On November 21 at 1 PM, Åse Jevinger will defend her Ph.D. thesis Toward Intelligent Goods: Characteristics, Architectures and Applications. Intelligent goods is an application of the Internet of Things that is aimed to support logistic processes. For more information, see the abstract below.
The public defence will take place in the ground-floor auditorium of Ubåtshallen, Östra Varvsgatan 11A, Malmö.
The opponent is Prof. Jens Schumacher from Vorarlberg University of Applied Sciences, Austria.
In the context of globalization, the requirements on transport logistics continuously rise. Often goods travel through many different countries, using several transport modes and involving a number of different actors. Implementing some level of intelligence on the goods, which provide them with the capabilities to assist in the logistical activities, is one of the instruments that can be used to improve control and efficiency in transports and goods-handling. The concept of intelligent goods both opens up for new types of services and may be used to improve currently available services.
The research is mainly focused on the characteristics, possible architectures, and applications of intelligent goods systems. In this context, an intelligent goods system refers to a number of interacting components, e.g. on-board units, servers, and RFID tags, which together provide intelligent goods services. Intelligent goods refer to goods with a higher degree of intelligence than just providing the ID of the goods, and generally the concept involve information processing and/or storage on or close to the goods, acting on behalf of the goods throughout the whole transport. The purpose of the studies is to investigate how intelligent goods can be used to improve goods transports in terms of more efficient goods-handling and better control of the goods, as well as the transportation process, but also in terms of more efficient information sharing, both between different actors (or to the final consumer), and between the goods and back-office. This may in turn provide reduced costs, environmental impact and usage of infrastructure. The research is concentrated on the communication and processing of information before, during and after transport. Most of the research results are applicable to goods transport by any mode, whereas some of the research has an emphasis on road transport.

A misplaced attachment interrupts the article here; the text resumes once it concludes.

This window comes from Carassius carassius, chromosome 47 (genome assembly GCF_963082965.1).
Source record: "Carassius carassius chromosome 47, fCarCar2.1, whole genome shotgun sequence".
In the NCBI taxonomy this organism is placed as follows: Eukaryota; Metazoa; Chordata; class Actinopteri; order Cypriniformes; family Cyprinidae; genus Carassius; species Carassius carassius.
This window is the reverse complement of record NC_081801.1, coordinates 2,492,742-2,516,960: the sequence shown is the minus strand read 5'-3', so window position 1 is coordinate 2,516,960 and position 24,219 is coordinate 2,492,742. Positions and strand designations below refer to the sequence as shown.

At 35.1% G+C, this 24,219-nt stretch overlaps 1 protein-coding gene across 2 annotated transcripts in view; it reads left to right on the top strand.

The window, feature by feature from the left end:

A framework is presented which can be used to describe intelligent goods systems, including the capabilities of the goods, necessary information entities related to the goods, as well as a number of primitive services that can be used as building blocks when creating more advanced intelligent goods services. Furthermore, a new approach to service description is proposed, which can be used to, amongst others, define an intelligent goods service and to perform architecture analyses. By identifying architectures corresponding to different service solutions, intelligent goods can be valued against other types of solutions, for instance more centralized approaches. In particular, different situations and services put different requirements on a system and the benefits of using intelligent goods vary. In order to investigate how intelligent goods may be applied in practice, two services have been examined in more detail: a dynamic shelf-life prediction service, and a consignment-level emission allocation service. These studies involve field tests, interviews and simulations. Finally, an investigation of how intelligent goods systems can be modelled as multi-agent systems is also included.
Full thesis: http://hdl.handle.net/2043/17810/.